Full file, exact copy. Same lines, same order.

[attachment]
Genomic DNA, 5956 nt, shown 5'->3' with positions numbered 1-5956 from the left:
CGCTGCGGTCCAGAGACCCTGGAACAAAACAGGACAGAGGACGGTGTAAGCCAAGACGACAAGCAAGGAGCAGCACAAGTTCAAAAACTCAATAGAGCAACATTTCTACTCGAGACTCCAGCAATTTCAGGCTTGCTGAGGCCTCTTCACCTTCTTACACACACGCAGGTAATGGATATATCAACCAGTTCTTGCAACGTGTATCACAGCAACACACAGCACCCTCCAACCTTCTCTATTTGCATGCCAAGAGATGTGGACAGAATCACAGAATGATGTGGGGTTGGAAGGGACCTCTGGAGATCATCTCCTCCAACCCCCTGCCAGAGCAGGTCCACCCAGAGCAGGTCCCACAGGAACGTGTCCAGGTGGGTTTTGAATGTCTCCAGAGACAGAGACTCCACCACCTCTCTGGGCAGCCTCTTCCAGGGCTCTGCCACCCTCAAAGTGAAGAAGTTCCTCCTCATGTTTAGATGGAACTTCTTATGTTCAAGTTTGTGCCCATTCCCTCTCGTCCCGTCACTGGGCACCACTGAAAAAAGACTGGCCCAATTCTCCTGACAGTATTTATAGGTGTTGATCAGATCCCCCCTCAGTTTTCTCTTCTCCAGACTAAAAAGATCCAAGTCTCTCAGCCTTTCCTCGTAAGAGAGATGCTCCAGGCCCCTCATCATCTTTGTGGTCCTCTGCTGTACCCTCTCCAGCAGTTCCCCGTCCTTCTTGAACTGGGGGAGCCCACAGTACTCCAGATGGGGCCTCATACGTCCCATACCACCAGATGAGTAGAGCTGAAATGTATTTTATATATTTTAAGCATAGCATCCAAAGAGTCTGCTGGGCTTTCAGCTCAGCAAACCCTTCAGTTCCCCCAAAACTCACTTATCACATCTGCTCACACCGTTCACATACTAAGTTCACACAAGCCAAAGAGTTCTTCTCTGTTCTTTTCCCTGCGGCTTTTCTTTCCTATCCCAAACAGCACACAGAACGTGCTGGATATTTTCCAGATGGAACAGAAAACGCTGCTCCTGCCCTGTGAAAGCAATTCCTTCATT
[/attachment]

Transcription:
Genomic DNA, 5956 nt, shown 5'->3' with positions numbered 1-5956 from the left:
CGCTGCGGTCCAGAGACCCTGGAACAAAACAGGACAGAGGACGGTGTAAGCCAAGACGACAAGCAAGGAGCAGCACAAGTTCAAAAACTCAATAGAGCAACATTTCTACTCGAGACTCCAGCAATTTCAGGCTTGCTGAGGCCTCTTCACCTTCTTACACACACGCAGGTAATGGATATATCAACCAGTTCTTGCAACGTGTATCACAGCAACACACAGCACCCTCCAACCTTCTCTATTTGCATGCCAAGAGATGTGGACAGAATCACAGAATGATGTGGGGTTGGAAGGGACCTCTGGAGATCATCTCCTCCAACCCCCTGCCAGAGCAGGTCCACCCAGAGCAGGTCCCACAGGAACGTGTCCAGGTGGGTTTTGAATGTCTCCAGAGACAGAGACTCCACCACCTCTCTGGGCAGCCTCTTCCAGGGCTCTGCCACCCTCAAAGTGAAGAAGTTCCTCCTCATGTTTAGATGGAACTTCTTATGTTCAAGTTTGTGCCCATTCCCTCTCGTCCCGTCACTGGGCACCACTGAAAAAAGACTGGCCCAATTCTCCTGACAGTATTTATAGGTGTTGATCAGATCCCCCCTCAGTTTTCTCTTCTCCAGACTAAAAAGATCCAAGTCTCTCAGCCTTTCCTCGTAAGAGAGATGCTCCAGGCCCCTCATCATCTTTGTGGTCCTCTGCTGTACCCTCTCCAGCAGTTCCCCGTCCTTCTTGAACTGGGGGAGCCCACAGTACTCCAGATGGGGCCTCATACGTCCCATACCACCAGATGAGTAGAGCTGAAATGTATTTTATATATTTTAAGCATAGCATCCAAAGAGTCTGCTGGGCTTTCAGCTCAGCAAACCCTTCAGTTCCCCCAAAACTCACTTATCACATCTGCTCACACCGTTCACATACTAAGTTCACACAAGCCAAAGAGTTCTTCTCTGTTCTTTTCCCTGCGGCTTTTCTTTCCTATCCCAAACAGCACACAGAACGTGCTGGATATTTTCCAGATGGAACAGAAAACGCTGCTCCTGCCCTGTGAAAGCAATTCCTTCATT